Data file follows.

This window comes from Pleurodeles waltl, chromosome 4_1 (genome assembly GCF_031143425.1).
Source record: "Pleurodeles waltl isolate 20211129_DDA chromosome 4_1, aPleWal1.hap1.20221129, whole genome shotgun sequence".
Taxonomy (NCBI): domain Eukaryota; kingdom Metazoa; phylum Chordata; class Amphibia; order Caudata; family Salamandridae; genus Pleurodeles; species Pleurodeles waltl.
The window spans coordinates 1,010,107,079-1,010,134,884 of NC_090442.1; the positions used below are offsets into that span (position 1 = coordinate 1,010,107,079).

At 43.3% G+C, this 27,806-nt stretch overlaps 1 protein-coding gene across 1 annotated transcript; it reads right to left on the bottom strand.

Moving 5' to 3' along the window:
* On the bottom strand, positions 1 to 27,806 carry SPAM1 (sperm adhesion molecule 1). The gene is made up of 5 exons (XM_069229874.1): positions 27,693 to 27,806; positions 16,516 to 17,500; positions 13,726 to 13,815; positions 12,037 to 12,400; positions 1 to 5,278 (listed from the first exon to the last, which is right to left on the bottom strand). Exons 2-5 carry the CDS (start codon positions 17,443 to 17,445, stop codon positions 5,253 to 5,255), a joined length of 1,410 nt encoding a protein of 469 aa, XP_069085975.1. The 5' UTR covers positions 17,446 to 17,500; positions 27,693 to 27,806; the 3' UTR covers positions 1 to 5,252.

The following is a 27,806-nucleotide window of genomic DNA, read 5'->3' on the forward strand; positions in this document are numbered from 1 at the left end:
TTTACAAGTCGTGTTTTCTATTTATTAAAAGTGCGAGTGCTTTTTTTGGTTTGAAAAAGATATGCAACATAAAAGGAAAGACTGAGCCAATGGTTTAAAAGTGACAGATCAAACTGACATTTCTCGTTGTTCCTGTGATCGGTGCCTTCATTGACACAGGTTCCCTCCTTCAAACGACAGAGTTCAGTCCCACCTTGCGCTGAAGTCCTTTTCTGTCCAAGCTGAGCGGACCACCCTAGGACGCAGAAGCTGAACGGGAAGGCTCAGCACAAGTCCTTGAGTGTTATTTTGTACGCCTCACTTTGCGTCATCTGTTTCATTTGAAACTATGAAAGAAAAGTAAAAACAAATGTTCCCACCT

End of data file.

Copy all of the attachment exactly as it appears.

This window comes from Pleurodeles waltl, chromosome 4_1 (genome assembly GCF_031143425.1).
Source record: "Pleurodeles waltl isolate 20211129_DDA chromosome 4_1, aPleWal1.hap1.20221129, whole genome shotgun sequence".
Taxonomy (NCBI): domain Eukaryota; kingdom Metazoa; phylum Chordata; class Amphibia; order Caudata; family Salamandridae; genus Pleurodeles; species Pleurodeles waltl.
The window spans coordinates 1,010,107,079-1,010,134,884 of NC_090442.1; the positions used below are offsets into that span (position 1 = coordinate 1,010,107,079).

At 43.3% G+C, this 27,806-nt stretch overlaps 1 protein-coding gene across 1 annotated transcript; it reads right to left on the bottom strand.

Moving 5' to 3' along the window:
* On the bottom strand, positions 1 to 27,806 carry SPAM1 (sperm adhesion molecule 1). The gene is made up of 5 exons (XM_069229874.1): positions 27,693 to 27,806; positions 16,516 to 17,500; positions 13,726 to 13,815; positions 12,037 to 12,400; positions 1 to 5,278 (listed from the first exon to the last, which is right to left on the bottom strand). Exons 2-5 carry the CDS (start codon positions 17,443 to 17,445, stop codon positions 5,253 to 5,255), a joined length of 1,410 nt encoding a protein of 469 aa, XP_069085975.1. The 5' UTR covers positions 17,446 to 17,500; positions 27,693 to 27,806; the 3' UTR covers positions 1 to 5,252.

The following is a 27,806-nucleotide window of genomic DNA, read 5'->3' on the forward strand; positions in this document are numbered from 1 at the left end:
TTTACAAGTCGTGTTTTCTATTTATTAAAAGTGCGAGTGCTTTTTTTGGTTTGAAAAAGATATGCAACATAAAAGGAAAGACTGAGCCAATGGTTTAAAAGTGACAGATCAAACTGACATTTCTCGTTGTTCCTGTGATCGGTGCCTTCATTGACACAGGTTCCCTCCTTCAAACGACAGAGTTCAGTCCCACCTTGCGCTGAAGTCCTTTTCTGTCCAAGCTGAGCGGACCACCCTAGGACGCAGAAGCTGAACGGGAAGGCTCAGCACAAGTCCTTGAGTGTTATTTTGTACGCCTCACTTTGCGTCATCTGTTTCATTTGAAACTATGAAAGAAAAGTAAAAACAAATGTTCCCACCT